Owners of homes and businesses built over the water may be exempt from paying rates because of the new Marine and Coastal Area Act, the law drafted to replace the controversial Foreshore and Seabed Act.
The oversight is a boon to some property owners but could cost councils around the country thousands of dollars in lost rates.
Of Northland's territorial authorities, the Far North District Council is likely to be the worst affected.
Properties potentially now exempt include those built out over the water at Mangonui, Paihia, Whangaroa, Rawene and Kohukohu.
Properties at Mangonui include the famous fish-and-chip shop and the home of Mayor Wayne Brown - who is already in a dispute with the council over rates.
The Far North already has some of the greatest challenges of any local authority in the country when it comes to collecting rates, because so much of its territory is either conservation estate (unrateable) or multiple-owned Maori land (rateable in theory, but difficult to collect in practice).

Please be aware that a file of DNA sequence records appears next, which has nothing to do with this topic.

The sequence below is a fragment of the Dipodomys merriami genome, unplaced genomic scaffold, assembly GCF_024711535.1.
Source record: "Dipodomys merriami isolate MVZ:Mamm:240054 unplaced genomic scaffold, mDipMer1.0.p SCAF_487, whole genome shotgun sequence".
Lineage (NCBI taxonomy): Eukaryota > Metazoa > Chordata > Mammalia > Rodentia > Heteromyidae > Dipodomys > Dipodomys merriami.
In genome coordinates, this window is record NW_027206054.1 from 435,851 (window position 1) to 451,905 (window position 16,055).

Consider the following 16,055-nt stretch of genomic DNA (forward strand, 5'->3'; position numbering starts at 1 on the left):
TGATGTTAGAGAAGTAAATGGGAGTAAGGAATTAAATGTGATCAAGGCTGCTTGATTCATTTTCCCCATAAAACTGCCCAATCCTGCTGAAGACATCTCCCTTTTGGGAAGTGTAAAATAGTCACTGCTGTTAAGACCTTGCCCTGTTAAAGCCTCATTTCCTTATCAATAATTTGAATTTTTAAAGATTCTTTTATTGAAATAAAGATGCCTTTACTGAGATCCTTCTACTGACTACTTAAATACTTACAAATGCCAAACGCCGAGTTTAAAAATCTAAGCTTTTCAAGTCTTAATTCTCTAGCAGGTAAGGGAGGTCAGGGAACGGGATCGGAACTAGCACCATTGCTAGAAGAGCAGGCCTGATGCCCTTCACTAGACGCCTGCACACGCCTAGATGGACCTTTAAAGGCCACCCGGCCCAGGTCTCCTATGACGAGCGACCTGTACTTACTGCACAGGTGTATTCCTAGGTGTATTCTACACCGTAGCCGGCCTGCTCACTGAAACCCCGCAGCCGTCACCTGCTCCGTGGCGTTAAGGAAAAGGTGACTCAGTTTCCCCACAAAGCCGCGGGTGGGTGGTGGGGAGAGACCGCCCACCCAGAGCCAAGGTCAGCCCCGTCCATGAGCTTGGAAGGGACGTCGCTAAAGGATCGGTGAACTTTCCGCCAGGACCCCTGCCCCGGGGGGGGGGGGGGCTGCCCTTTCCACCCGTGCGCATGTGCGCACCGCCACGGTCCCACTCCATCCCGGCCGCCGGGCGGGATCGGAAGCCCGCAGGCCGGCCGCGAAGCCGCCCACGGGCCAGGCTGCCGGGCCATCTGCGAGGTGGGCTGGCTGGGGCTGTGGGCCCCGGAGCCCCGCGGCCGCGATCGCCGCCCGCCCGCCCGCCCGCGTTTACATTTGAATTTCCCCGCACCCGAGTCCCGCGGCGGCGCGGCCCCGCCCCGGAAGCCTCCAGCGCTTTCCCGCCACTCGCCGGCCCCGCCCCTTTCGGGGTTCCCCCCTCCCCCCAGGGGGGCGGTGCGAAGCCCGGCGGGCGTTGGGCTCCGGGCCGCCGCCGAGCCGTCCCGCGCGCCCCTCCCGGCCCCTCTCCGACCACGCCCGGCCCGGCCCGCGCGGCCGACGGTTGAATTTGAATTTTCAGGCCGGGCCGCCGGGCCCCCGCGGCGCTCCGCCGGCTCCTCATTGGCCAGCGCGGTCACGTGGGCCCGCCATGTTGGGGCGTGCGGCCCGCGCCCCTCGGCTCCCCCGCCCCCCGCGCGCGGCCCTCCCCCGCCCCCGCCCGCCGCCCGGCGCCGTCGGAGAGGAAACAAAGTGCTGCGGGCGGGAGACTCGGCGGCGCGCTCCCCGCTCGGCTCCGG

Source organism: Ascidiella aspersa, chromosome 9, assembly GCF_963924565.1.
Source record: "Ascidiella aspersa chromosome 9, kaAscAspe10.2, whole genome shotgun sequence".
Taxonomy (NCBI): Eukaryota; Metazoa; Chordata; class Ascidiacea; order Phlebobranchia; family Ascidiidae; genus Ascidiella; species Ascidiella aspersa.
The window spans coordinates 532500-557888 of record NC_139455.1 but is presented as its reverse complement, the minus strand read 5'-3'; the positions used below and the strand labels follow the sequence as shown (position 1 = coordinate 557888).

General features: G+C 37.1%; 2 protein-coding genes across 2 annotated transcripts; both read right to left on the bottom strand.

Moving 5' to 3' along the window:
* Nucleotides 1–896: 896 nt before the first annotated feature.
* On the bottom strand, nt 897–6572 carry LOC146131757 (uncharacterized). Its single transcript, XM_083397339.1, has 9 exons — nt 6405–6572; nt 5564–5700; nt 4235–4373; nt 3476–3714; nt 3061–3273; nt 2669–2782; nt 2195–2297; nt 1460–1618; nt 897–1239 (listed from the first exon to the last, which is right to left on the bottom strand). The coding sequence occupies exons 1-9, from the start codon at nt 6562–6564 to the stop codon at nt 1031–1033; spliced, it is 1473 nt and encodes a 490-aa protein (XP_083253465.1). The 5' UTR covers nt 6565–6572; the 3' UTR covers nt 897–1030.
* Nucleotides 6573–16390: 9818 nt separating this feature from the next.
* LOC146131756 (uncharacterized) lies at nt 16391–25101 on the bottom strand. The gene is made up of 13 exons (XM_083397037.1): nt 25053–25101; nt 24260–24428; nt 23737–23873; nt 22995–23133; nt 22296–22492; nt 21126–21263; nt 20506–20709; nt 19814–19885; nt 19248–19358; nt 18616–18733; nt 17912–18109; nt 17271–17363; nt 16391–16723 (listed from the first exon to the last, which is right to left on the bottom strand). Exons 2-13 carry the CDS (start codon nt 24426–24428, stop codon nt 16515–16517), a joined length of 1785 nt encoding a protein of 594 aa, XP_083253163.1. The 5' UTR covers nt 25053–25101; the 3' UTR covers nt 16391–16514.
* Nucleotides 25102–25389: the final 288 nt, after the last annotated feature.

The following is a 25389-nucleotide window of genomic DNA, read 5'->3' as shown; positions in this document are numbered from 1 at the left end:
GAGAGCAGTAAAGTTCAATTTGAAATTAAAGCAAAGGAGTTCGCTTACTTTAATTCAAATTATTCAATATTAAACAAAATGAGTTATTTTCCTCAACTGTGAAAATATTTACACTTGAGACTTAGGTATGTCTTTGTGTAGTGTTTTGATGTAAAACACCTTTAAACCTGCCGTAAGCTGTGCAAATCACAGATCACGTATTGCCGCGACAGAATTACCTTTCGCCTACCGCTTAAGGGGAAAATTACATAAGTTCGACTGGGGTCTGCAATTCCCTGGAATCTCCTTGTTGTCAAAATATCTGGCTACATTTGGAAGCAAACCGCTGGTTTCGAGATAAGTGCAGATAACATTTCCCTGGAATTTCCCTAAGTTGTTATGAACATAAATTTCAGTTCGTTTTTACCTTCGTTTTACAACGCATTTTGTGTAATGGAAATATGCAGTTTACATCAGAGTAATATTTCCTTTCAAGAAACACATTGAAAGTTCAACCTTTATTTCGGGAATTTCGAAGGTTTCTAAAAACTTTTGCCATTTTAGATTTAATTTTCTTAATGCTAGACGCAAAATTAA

It is understood the Far North District Council has been asked to report to the Department of Internal Affairs about the possible financial implications - despite earlier assurances the new law would have no direct effect on the council.
The Marine and Coastal Area (Takutai Moana) Act 2011 was supposed to restore some of the rights removed by the previous Government's Foreshore and Seabed Act, which sparked a hikoi on Parliament and the formation of the Maori Party.
A spokeswoman for the Department of Internal Affairs said the Government was aware of a potential issue with how the Marine and Coastal Area Act interacts with rating issues.
The department was currently in the process of gathering information from Local Government New Zealand and from councils to determine what, if any, practical impact it could have.
"How many and which properties are affected is what we are trying to determine," she said.
She expected it would not be possible to advise ministers until early next year.